Nirav Modi borrows £10,000 a month in jail to pay off £150,000 fine

LONDON: Former diamond billionaire Nirav Modi is borrowing money to pay off a £150,247 (Rs 146 lakh) fine he owes after being ordered to pay the costs of appealing his extradition, he revealed.
Nirav (51) appeared at Barkingside Magistrates’ Court in east London on Thursday from HMP Wandsworth via video link and defended himself without a lawyer that he had failed to pay court costs £150,247 for an appeal against his extradition, which he lost. The order for costs was made by the judge of the extradition proceedings on January 9, the court heard, and he was ordered to pay them within 28 days and failed to do so. He had instead offered to pay £10,000 (Rs 9.7 lakh) per month and the fines team rejected him which is why he was dragged to court. Nirav looked depressed.
Nirav was asked to confirm his name, date of birth and address and he gave an address in India. The court then asked for his UK address and he said he didn’t have one. When asked why he didn’t pay, Nirav said, “All my assets have been frozen and I am unable to fund my legal costs.”
The bench asked him if he was likely to be in jail for some time, to which he replied “Yes”.
He was asked why his assets had been frozen and he replied: “Most of my assets are in India, where I have lived and worked for 30 years, and my assets have been frozen for four years in India because of false allegations. against me.” When asked where he would get the £10,000 a month, he replied: “I’ve been borrowing and have been for two years. I’ve been in jail for four years – and after the funds from my two first years dried up, I’ve borrowed since (sic) The magistrates wanted to know why he was in jail and he said, “Charge of extradition”. The president of the bench asked him why he was not returned to India to prove his innocence if the allegations were false, to which he replied, “I will not get a fair trial in India. He was asked if he would be released from prison this year and he said that he didn’t know. When it came to being extradited to India, he said “or not”.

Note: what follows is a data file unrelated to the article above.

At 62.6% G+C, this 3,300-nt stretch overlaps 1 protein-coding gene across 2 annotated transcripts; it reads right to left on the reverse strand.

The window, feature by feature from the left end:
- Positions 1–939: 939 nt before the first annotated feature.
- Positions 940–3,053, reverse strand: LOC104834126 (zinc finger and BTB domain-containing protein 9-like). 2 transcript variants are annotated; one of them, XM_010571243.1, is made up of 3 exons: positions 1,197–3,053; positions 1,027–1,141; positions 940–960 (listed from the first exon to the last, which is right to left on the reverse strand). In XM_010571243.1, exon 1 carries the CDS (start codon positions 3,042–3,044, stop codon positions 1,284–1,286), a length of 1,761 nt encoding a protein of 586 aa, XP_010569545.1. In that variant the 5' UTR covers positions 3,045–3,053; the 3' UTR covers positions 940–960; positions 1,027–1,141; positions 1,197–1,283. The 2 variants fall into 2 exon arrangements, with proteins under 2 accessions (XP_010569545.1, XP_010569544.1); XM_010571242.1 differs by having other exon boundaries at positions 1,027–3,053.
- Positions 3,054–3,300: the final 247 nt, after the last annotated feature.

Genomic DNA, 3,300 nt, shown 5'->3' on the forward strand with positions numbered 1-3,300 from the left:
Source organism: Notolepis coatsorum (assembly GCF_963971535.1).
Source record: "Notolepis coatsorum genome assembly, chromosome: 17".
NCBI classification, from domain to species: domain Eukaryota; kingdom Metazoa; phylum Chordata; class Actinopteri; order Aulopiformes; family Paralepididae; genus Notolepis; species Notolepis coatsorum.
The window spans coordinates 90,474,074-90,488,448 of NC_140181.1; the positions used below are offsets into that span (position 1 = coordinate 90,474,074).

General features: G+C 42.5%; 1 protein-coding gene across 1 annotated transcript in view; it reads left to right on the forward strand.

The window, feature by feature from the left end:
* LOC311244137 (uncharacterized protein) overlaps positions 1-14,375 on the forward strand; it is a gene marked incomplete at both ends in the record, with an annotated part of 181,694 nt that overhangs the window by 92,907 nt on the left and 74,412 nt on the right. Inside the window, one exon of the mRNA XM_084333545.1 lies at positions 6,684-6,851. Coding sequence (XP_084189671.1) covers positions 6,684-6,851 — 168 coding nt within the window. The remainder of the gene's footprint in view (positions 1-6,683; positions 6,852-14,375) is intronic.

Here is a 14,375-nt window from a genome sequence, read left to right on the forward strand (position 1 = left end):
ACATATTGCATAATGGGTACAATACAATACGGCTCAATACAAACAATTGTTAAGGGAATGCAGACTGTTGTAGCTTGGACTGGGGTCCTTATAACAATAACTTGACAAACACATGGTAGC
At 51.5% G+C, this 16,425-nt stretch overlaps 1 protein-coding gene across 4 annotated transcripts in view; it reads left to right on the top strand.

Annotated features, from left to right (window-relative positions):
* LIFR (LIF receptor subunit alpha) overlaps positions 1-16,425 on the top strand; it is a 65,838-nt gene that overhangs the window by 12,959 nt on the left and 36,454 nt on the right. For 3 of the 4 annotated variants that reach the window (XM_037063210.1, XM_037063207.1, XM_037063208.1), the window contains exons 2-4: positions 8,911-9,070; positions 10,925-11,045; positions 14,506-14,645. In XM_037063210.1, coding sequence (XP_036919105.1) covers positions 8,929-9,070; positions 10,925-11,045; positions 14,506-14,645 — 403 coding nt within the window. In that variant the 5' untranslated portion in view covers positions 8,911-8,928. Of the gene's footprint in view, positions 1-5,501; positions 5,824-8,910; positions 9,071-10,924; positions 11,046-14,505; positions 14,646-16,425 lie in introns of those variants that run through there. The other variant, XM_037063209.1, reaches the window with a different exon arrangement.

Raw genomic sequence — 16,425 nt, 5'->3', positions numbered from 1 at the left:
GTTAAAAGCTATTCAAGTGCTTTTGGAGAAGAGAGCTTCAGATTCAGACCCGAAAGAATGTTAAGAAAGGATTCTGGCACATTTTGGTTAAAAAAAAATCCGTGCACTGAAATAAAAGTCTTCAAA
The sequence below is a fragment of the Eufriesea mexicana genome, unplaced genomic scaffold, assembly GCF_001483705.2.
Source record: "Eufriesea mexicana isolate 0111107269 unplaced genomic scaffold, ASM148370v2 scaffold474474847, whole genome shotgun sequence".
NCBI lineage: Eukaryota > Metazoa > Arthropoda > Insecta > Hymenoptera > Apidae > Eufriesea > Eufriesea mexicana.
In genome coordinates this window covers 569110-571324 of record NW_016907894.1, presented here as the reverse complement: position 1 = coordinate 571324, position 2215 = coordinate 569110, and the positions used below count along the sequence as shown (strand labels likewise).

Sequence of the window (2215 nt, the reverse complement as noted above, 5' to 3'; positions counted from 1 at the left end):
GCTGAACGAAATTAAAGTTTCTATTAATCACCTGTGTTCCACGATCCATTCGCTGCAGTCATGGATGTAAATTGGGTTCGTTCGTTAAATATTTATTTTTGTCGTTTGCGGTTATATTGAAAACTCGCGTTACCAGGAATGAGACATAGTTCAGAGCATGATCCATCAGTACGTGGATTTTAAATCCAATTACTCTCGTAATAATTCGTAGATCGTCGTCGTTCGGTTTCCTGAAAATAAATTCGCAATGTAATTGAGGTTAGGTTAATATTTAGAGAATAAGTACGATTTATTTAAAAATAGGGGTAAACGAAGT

The bench ruled that Nirav could pay £10,000 (Rs 9.7 lakh) a month for six months and then a review hearing would take place. Nirav’s extradition was ordered after he lost his appeals against extradition to the UK, but he has yet to return. He is accused of committing the biggest fraud at the Punjab National Bank in the history of the bank.


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